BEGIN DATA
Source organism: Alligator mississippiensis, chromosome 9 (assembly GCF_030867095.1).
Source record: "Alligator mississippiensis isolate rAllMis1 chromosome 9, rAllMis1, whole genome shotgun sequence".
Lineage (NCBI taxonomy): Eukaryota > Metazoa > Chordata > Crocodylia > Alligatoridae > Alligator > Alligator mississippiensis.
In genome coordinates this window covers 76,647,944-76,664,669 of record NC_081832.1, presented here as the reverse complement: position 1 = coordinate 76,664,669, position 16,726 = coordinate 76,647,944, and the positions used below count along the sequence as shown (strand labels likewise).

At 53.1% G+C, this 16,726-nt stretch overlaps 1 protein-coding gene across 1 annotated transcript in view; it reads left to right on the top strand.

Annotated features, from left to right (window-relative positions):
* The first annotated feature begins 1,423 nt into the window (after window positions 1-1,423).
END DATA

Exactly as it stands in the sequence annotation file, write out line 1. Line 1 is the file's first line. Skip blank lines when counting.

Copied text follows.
Source organism: Alligator mississippiensis, chromosome 9 (assembly GCF_030867095.1).